In the case of a temporary medical condition (e.g. a broken arm), the assessment accommodation may apply for a limited time only. In Grade 12 (from Term 3 onwards), the application along with the necessary documentation (medical, psychological or healthcare professional report) must be submitted to Ms Gail Laguma at the Directorate: Assessment Management, email: Gail.Laguma@westerncape.gov.za or tel. no.: 021 467 2913.
- How much additional time is allowed per category of impairment?
Impairment Additional time that may be made available Physical disability/repetitive strain injury 5 to 10 minutes per hour to accommodate slower writing speed. Learning disability 20 minutes per hour for perusal/formulating/writing/checking answers. Chronic pain 15 minutes per hour for standing and/or moving around. Vision impairment Double time for learners who are blind, and time and a half for learners with poor vision. Hearing loss 20 minutes per hour for perusal/formulating/writing/checking answers. Any other disability not identified above Any of the abovementioned time allocations, not exceeding 20 minutes per hour.
- Who may be used as a reader or scribe and how much will they be paid?
The reader or scribe may not be a family member of the learner. Preferably they should be qualified teachers (but this is not a necessity) from the same centre and must be drawn from a panel of readers identified and trained by the WCED. Currently the WCED has not been allocated funds to pay for scribes, readers or reading aid devices (computer, voice recorder, digital recorder, etc.). If an external writer and/or scribe is used, the parent/guardian is responsible for compensating the persons involved.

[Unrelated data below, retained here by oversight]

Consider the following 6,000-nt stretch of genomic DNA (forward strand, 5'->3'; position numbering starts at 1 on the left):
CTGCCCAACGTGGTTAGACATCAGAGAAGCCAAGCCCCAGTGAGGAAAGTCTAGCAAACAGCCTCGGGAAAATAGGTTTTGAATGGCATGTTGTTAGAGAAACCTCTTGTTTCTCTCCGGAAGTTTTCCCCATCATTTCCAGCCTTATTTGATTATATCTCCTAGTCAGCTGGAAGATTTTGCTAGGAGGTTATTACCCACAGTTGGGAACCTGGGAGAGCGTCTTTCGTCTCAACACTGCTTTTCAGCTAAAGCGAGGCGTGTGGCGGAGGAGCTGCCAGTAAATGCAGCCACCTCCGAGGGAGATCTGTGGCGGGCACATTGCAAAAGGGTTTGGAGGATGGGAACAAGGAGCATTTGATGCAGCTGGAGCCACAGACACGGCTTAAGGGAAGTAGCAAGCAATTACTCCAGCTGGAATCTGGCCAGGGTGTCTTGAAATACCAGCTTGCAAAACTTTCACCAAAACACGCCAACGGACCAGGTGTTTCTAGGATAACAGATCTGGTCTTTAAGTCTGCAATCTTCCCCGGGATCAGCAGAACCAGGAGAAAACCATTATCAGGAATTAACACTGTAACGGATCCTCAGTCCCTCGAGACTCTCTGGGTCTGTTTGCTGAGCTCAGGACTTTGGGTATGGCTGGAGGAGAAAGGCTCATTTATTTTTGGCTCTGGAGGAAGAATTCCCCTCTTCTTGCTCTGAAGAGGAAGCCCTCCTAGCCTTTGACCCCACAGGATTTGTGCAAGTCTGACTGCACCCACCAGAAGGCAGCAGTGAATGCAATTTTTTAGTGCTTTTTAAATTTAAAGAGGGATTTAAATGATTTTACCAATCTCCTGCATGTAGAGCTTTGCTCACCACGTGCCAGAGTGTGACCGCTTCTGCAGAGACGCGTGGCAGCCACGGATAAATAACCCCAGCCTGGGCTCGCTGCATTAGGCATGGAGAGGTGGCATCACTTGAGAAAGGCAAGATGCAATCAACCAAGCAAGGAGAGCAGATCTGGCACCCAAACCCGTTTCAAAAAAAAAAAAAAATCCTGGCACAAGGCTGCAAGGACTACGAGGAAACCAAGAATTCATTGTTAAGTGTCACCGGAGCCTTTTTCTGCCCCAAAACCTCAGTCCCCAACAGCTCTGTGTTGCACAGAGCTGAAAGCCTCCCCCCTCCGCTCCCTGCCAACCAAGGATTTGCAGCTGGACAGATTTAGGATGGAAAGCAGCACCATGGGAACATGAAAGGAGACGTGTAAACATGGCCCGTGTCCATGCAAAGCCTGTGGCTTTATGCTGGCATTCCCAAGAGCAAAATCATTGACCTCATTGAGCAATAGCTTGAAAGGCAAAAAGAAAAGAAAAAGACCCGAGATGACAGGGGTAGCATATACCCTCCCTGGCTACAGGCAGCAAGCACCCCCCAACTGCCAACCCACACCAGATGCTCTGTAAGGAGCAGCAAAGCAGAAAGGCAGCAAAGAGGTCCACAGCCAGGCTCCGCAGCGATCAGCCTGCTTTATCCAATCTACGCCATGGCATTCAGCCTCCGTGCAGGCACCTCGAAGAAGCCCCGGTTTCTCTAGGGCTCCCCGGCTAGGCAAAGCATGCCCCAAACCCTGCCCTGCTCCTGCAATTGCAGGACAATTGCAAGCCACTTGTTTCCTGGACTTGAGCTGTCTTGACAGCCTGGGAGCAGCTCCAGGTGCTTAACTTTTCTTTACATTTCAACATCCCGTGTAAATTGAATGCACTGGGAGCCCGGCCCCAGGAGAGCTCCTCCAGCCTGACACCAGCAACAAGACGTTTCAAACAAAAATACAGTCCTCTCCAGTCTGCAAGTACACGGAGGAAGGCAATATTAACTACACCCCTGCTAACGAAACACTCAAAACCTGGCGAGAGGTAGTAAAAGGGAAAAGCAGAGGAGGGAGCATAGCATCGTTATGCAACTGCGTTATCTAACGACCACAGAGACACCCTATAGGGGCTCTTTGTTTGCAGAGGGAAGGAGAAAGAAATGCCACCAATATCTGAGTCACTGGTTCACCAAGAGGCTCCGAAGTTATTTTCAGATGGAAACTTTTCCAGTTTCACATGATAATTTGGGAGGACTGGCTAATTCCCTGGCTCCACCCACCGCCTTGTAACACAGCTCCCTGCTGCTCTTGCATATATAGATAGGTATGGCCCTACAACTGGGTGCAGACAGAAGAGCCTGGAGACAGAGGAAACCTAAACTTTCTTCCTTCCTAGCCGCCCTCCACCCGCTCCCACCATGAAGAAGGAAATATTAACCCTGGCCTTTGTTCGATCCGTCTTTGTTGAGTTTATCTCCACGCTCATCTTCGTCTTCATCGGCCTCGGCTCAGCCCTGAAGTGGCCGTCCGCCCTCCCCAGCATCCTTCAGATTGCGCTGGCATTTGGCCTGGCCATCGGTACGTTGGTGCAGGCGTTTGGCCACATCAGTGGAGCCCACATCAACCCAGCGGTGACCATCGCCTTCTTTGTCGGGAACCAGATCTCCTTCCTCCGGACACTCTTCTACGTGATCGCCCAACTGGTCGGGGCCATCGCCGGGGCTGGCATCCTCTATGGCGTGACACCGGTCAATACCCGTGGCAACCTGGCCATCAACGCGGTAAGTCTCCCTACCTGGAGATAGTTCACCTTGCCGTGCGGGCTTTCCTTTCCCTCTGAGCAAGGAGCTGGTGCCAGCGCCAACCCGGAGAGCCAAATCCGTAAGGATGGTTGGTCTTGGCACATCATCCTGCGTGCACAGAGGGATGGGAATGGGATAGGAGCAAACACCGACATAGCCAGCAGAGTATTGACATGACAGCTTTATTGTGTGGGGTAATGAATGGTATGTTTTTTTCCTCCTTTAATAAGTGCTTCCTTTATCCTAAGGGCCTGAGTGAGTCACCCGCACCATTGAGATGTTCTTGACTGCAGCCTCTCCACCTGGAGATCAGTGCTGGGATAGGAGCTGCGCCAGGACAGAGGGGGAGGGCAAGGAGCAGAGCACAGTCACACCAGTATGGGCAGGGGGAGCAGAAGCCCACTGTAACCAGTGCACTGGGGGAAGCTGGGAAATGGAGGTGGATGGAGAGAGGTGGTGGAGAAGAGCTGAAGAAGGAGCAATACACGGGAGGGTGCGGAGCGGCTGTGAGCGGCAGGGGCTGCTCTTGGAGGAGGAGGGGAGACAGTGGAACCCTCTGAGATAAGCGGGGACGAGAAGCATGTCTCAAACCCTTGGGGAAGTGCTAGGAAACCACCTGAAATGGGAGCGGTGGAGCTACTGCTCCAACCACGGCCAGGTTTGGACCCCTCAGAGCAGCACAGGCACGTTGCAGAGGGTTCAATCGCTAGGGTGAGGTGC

- What are the requirements for a reader or scribe and how are they trained?
The district offices identify a panel of scribes and readers or any other persons required to assist learners during assessments and examinations. The Directorate: Inclusive and Specialised Education Support at Head Office ensures that readers and scribes are trained prior to the examinations.
- Who may apply for an endorsed certificate and what does it mean?
Learners in Grades 10 to 12 learners who experience barriers to learning may apply to complete the National Senior Certificate (NSC) with an endorsement, which is for learners who, despite assessment accommodations, cannot meet the stipulated requirements of the NSC.
- What must a learner do if he/she would like to be considered for alternative promotion requirements with an endorsement?
The leaner must register both as a learner with a barrier to learning and a learner offering the NSC with an endorsement.
- What does it mean if I am promoted with an endorsed certificate?
A learner registered in terms of paragraph 27 above must offer and complete the internal and external assessments of not fewer than five subjects including:
- One official language, provided that it is offered on at least First Additional Language level and it is the language of learning and teaching;
- Mathematics or Mathematical Literacy; and
- Life Orientation.